Chances are, at some point, you've looked towards the sky and been awestruck by a cloud that resembles a worldly object. It takes the right place, the right time, and the right kind of imagination.
It's that kind of serendipity that's clearly best suited for a job, say, working at NASA with the Hubble Space Telescope and catching images of the swirling, distant cosmos — as they did last week, when they released an incredible image of supernova remnants that look just like Pac-Man, gobbling up a bunch of stars.
— SPACE.com (@SPACEdotcom) October 18, 2021
Via Space.com, the image shows N 63A, which is the dregs of a supernova, meaning the explosion that can occur over the final phases of a star's lifespan.
N 63 A — which is located in a satellite galaxy of our own, in what's called the Large Magellanic Cloud (LMG), 163,000 light years away from the Milky Way — isn't a supernova itself, but its aftermath, the mess after the party. While supernovas typically leave a mess of heavy elements and gases all over the place, per NASA, "N 63A is still young, and its ruthless shocks are destroying the ambient gas clouds, rather than coercing them to collapse and form stars."
And yes, it also looks a lot like Pac-Man, chomping up Pac-Man's power pellets, which in this case, would be stars.
Game Recognize Game
Just to be clear, because we have to say it: No, this thing isn't actually eating stars. It's just shaped like it is. Meanwhile, for those in the cheap seats, if you don't know what Pac-Man is, please tell us who's been keeping you locked in a basement all these years.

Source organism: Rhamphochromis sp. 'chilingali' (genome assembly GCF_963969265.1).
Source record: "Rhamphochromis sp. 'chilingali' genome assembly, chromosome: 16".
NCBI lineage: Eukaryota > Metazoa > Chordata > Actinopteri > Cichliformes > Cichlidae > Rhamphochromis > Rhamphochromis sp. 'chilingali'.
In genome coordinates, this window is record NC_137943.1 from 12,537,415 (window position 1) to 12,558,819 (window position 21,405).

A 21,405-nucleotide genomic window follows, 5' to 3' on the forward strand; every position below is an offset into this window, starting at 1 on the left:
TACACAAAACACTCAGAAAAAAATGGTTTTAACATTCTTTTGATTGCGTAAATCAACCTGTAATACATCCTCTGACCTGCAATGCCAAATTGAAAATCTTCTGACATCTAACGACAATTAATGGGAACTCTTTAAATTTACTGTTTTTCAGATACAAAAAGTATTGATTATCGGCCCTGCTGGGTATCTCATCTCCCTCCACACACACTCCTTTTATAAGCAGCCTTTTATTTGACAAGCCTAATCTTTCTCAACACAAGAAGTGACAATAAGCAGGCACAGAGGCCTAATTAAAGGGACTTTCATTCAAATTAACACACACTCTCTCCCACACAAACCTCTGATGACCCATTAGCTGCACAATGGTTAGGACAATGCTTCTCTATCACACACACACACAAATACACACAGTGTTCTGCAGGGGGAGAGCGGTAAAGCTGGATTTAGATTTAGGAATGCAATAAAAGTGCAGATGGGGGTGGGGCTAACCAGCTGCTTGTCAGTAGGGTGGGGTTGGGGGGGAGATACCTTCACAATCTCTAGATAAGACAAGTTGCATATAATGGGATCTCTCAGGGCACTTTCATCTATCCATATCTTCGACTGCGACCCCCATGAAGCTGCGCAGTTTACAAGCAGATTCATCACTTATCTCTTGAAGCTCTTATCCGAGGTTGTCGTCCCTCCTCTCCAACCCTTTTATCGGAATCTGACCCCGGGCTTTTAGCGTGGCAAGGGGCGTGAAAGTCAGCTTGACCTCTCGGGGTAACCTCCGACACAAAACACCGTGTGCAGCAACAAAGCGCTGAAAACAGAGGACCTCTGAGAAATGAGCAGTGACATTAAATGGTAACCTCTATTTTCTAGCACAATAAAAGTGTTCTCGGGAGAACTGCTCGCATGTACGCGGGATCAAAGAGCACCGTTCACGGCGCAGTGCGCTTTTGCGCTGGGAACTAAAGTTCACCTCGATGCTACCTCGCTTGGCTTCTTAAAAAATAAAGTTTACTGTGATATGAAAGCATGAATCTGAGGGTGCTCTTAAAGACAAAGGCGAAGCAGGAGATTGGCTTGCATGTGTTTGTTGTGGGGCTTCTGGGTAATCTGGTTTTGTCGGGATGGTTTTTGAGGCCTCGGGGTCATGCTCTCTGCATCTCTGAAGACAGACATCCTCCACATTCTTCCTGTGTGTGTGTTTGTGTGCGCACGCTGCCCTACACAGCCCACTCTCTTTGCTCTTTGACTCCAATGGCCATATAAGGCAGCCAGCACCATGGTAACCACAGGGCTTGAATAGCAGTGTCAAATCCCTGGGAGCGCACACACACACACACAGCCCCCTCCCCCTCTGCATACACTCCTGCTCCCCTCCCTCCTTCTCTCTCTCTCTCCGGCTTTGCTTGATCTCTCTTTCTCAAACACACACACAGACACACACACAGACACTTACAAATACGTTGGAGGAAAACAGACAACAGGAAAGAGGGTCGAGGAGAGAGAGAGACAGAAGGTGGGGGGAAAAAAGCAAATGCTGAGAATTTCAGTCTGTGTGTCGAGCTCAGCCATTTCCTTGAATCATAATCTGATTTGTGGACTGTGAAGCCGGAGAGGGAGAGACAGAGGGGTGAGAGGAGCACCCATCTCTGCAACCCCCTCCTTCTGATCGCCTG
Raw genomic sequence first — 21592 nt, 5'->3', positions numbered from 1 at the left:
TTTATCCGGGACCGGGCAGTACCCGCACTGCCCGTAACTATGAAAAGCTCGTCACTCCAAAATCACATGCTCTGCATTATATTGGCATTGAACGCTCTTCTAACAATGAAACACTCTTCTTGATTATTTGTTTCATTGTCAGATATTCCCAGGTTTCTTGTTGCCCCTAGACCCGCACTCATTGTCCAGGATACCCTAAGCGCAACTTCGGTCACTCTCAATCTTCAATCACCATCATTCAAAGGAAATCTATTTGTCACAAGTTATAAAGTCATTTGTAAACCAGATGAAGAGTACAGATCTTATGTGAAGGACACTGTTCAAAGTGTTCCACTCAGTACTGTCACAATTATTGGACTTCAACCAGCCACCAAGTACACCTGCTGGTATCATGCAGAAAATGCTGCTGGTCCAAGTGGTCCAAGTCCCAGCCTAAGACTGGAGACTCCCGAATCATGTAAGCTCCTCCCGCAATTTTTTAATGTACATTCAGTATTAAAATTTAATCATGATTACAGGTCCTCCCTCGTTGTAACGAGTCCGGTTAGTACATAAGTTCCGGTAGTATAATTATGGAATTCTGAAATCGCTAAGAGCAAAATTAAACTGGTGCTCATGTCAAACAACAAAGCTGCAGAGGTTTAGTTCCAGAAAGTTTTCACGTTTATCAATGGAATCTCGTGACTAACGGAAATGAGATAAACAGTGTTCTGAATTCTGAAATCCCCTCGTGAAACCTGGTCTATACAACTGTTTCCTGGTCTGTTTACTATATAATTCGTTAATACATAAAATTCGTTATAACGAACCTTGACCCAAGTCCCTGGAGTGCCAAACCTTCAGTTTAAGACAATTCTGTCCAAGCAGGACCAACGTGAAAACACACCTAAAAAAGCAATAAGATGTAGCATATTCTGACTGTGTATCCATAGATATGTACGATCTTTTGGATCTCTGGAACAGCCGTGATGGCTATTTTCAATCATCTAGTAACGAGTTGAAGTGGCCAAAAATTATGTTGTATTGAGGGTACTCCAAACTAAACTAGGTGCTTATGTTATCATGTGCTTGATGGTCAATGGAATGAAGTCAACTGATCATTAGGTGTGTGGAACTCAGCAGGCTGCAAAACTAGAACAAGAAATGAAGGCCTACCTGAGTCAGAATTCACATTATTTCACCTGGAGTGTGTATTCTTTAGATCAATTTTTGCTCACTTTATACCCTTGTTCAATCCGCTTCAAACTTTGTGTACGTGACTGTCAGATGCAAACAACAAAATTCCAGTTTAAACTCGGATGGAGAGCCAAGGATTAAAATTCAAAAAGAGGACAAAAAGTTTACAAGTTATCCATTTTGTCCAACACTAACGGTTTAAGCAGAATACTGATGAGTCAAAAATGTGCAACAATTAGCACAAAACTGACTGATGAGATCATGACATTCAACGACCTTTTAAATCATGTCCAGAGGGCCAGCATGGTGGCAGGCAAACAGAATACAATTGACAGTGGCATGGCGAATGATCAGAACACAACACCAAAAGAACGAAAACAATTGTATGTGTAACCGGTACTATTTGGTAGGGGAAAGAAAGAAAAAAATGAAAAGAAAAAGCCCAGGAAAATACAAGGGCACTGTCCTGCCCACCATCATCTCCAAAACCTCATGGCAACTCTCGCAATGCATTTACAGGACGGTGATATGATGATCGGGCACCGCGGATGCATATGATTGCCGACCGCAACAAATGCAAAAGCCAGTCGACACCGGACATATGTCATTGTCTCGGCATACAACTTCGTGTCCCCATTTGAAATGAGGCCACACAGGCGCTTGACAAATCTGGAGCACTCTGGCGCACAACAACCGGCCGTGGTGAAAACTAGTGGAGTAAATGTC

Pac-Man was released by Japanese video game company Namco in 1980 by a nine-person team, after game director Toru Iwatani invented a character inspired by not a supernova's hangover, but a pizza with a slice taken from it. The game went on to gross over $14 billion in revenue since its release, and is inarguably one of the most ubiquitous pieces of pop culture iconography, full stop (Google even turned it into a playable Google Doodle).
The Pac-Man of it all not withstanding, it's great to see Hubble back up and running after some technical issues hobbled it for a few weeks over the summer. But a working telescope is only worth so much without an excellent imagination at the helm. Clearly, it's not just Hubble that's working well these days: Kudos to whoever at NASA had the wide-eyed wonder to spot this and share it with a world who can also recognize one of its most well-known characters, up there in the sky, looking monstrous and invincible.
READ MORE: Like Monsters in the Sky [NASA]
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